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Jacksonville city councilmember proposes reforms to how grants go to local nonprofits

"The best way to fix things that don't look right is to drag them out into the open and get them sunlight," Councilmember Rory Diamond said.

JACKSONVILLE, Fla. — Hundreds of thousands of Jacksonville city dollars will be going to nonprofits run by councilmembers. It's something catching the attention of other local nonprofit organizations and taxpayers, who are questioning whether the process is fair. 

During its meeting last Tuesday, city council approved a last-minute request to provide $500,000 to Community Rehabilitation Center, a nonprofit run by Reginald Gaffney, for pandemic relief. 

The council also approved three other funding requests of $100,000 each for nonprofits run by three other councilmembers: Ju'coby Pittman (CEO/President of Clara White Mission), Terrance Freeman (CEO of Read USA) and Kevin Carrico (vice president of operations for Boys and Girls Club of Northeast Florida).

The three $100,000 grants were part of the city’s annual budget, they weren’t part of COVID-19 money the rest of the nonprofit community had to fight over. However, the council had to waive rules normally requiring a competitive process to award them.

The $500,000 for Gaffney’s nonprofit did come from American Rescue Plan money, but it originated from legislation filed by Mayor Lenny Curry’s administration rather than the council-based process most of the city’s nonprofits had to navigate.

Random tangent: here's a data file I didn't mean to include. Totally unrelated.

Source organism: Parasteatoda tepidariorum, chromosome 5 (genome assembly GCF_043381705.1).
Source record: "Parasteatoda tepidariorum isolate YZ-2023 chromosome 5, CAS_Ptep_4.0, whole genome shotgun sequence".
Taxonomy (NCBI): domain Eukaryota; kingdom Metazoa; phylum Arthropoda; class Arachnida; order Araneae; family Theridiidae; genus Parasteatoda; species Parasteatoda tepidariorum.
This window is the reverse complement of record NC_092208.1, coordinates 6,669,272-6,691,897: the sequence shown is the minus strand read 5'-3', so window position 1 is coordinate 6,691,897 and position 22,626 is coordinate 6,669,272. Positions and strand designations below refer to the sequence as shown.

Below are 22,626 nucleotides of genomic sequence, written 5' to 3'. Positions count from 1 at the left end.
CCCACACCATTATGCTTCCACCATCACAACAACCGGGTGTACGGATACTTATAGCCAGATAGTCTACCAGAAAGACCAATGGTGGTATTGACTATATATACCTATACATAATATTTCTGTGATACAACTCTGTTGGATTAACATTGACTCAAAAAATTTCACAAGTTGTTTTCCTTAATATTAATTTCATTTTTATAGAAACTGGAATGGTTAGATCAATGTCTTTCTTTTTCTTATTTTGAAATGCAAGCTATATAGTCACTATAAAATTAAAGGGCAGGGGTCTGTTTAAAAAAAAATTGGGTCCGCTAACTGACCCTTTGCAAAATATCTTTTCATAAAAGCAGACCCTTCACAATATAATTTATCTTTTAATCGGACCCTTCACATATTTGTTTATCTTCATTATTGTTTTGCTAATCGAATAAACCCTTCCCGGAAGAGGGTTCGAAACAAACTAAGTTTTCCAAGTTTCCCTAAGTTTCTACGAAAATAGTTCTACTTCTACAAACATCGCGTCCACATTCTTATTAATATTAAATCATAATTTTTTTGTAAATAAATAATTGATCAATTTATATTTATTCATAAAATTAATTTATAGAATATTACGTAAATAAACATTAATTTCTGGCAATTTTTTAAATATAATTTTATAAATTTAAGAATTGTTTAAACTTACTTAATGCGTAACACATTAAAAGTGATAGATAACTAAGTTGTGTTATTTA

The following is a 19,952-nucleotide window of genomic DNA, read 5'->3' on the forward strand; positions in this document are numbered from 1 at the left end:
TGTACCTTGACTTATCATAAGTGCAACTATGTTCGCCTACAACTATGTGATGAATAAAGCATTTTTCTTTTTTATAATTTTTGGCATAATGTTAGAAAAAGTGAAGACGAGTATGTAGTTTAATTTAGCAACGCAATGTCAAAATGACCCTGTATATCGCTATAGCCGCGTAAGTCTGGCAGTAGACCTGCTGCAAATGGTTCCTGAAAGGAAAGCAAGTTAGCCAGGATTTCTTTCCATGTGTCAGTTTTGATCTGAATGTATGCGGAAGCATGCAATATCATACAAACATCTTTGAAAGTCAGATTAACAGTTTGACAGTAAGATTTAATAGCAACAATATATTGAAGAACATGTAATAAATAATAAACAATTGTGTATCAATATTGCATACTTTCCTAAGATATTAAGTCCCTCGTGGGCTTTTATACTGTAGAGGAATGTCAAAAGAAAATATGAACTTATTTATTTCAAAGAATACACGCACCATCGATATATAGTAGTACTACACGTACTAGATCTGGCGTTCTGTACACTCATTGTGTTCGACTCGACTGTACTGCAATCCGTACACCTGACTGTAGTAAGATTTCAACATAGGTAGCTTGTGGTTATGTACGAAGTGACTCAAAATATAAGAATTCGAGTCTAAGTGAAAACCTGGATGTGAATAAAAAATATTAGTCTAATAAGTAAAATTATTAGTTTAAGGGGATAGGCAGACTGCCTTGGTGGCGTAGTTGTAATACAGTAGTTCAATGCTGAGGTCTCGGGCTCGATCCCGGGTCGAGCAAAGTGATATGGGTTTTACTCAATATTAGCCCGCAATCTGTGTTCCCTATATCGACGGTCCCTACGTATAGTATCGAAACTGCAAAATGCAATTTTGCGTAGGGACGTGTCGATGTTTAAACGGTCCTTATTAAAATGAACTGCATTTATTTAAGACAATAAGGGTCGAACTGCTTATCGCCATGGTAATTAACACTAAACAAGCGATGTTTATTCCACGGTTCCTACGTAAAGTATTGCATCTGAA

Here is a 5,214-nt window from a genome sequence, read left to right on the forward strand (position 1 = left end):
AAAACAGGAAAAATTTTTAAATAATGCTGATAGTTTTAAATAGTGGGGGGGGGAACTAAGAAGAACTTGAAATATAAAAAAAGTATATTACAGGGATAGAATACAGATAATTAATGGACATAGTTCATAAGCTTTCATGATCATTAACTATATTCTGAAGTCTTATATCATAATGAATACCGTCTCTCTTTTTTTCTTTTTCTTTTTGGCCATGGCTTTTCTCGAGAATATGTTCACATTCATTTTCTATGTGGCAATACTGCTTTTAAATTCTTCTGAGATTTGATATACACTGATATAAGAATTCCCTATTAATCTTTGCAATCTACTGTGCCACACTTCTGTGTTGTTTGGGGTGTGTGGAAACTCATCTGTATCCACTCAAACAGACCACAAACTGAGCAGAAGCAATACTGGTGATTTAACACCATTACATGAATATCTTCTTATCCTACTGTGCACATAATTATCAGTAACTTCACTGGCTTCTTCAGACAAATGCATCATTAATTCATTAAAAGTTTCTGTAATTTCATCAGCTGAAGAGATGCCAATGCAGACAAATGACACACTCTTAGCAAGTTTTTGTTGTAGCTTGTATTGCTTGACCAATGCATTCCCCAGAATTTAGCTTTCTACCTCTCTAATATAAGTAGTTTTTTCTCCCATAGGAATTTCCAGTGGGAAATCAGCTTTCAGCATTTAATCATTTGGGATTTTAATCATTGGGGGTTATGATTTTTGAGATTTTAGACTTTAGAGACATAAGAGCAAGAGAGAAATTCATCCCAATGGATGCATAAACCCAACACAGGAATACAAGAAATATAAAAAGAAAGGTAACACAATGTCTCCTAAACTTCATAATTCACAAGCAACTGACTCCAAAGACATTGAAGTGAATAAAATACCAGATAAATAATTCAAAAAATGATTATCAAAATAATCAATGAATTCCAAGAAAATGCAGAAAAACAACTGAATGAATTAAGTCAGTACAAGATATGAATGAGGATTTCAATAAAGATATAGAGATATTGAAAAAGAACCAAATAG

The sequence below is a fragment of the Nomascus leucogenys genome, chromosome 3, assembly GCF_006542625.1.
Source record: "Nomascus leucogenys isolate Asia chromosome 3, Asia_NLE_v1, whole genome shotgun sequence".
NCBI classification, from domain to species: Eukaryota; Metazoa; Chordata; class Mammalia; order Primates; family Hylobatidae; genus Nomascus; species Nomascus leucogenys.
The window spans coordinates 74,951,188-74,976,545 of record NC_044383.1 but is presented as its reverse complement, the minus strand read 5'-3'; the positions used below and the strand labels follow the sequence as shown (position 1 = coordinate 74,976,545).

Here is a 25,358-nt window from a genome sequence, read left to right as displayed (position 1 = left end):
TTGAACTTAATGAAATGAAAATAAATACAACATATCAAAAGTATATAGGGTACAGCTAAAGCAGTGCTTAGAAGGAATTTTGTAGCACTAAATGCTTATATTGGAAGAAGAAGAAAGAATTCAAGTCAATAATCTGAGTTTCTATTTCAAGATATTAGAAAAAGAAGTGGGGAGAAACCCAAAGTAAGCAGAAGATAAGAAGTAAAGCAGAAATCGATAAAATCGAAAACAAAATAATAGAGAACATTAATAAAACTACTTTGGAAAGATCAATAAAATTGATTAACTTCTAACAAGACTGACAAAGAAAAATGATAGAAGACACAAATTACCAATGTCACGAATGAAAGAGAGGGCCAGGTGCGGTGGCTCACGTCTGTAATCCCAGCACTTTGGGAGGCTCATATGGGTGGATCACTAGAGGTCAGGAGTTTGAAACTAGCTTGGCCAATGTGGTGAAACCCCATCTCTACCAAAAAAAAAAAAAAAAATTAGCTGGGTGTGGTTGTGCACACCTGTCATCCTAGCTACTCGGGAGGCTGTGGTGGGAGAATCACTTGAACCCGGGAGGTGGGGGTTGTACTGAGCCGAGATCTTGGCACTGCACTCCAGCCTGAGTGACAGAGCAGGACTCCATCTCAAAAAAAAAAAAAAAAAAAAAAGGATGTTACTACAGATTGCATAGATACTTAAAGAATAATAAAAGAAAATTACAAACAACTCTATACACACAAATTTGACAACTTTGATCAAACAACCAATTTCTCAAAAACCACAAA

Last weeks’ votes also caught the attention of one city councilmember, who is now calling for change.

“I think the entire public said, ‘Hey, something about that didn't look right.' And the best way to fix things that don't look right is to drag them out into the open and get them sunlight," Councilmember Rory Diamond told First Coast News.

Diamond filed reform legislation Wednesday, which proposes two requirements: 

  1. Any grant going to a nonprofit must go through a competitive bidding process.
  2. The nonprofits that employ a member of city council be subject to a separate public hearing and increased scrutiny. 

Councilmember Al Ferraro also tells First Coast News that he will be a co-signer of the bill.

The bill will receive a first read next Tuesday, Oct. 12th. Diamond says it will be heard in committees on Nov. 2, and will likely be taken up for final vote by the full city council on Nov. 9.

“I think everyone needs to feel that their taxpayer money is, one, being used well, but also being used fairly. And this will make it a fair process," Diamond explained. "The second thing is some members of city council are doing really great work, and they shouldn't be able to be cut out just because they're a member the city council. So, this fixes all problems. It's a win across the board.”